So this week we’re back to silent meditation.  I want you to sit for at least 15 minutes each day (I’d prefer 15 straight minutes, but if you have to break it up into three five-minute periods that is okay) and while sitting  (lotus position if possible)  focus on your fifth chakra, the spinning blue circle in your throat and see it blindingly bright with light.  Then ask the universe “What am I meant to do?”  then clear your mind and listen carefully for an answer.  Try to keep your mind clear but notice what thoughts do come to you over the course of your meditation, they may be the answer you’re looking for.  If you can do this twice a day, once in the morning before you start your day (giving the universe a chance to answer you through some sign in your day) and once at night (giving the universe a chance to answer you in your dreams) so much the better. 

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Books for New Agers: Temple Of The Winds by Terry Goodkind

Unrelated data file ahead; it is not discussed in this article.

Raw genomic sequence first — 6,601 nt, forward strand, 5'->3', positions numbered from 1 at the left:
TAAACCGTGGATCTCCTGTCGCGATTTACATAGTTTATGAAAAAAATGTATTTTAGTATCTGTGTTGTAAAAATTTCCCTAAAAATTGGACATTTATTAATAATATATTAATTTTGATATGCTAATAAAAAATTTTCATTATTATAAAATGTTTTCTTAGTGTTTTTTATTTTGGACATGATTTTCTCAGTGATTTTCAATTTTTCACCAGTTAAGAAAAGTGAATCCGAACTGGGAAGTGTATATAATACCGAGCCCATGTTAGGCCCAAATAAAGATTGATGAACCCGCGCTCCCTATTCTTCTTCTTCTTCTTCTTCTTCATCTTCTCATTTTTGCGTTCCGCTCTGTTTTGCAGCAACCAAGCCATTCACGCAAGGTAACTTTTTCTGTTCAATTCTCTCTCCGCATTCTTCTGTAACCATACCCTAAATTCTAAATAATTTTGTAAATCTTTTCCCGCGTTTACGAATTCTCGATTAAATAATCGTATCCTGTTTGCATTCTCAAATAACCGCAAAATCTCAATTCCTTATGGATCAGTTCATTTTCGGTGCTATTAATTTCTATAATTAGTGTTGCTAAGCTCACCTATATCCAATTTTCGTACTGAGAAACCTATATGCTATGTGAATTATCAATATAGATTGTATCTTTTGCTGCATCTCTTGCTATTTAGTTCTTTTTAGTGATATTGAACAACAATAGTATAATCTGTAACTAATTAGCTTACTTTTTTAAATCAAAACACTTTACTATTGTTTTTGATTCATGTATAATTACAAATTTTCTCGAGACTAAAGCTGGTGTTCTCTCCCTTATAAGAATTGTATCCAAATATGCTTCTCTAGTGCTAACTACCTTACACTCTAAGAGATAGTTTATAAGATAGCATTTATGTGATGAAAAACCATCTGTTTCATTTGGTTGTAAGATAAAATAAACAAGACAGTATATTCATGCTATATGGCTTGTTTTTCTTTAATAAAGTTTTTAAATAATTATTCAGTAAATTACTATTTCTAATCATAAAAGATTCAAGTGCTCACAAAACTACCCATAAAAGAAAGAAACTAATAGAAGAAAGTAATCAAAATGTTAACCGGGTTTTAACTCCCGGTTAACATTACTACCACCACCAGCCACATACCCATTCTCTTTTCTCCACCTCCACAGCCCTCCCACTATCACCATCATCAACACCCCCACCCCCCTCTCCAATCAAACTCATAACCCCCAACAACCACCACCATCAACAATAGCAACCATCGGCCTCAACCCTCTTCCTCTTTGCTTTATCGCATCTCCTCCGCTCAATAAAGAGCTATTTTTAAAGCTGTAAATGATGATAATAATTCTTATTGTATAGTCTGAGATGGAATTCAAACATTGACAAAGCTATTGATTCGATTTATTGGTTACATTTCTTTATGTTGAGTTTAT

And so we come to the fourth book of the Sword of Truth Series. Wait weren’t the other books “Books for Conservatives”? Yes, yes they were, but the theme of this book more suits a spiritual lesson than a political one.

First, of course, my very brief synopsis that tries not give out spoilers for the whole series but still makes it seem like a book you should read. In this volume Richard and Kahlan have to deal with Emperor Jagang’s first major move against their kingdom: the releasing of a deadly plague that threatens to kill everyone in their kingdom. And the only way to stop it is to betray one another. It really sucks to be the hero sometimes.

But it is this threat of betrayal that leads directly into the book’s main theme, the Wizard’s Fourth Rule:
There is magic in sincere forgiveness; in the forgiveness you give, but more so in the forgiveness you receive.

(Yes, there is a reason this is getting published on the same day as this week’s meditation).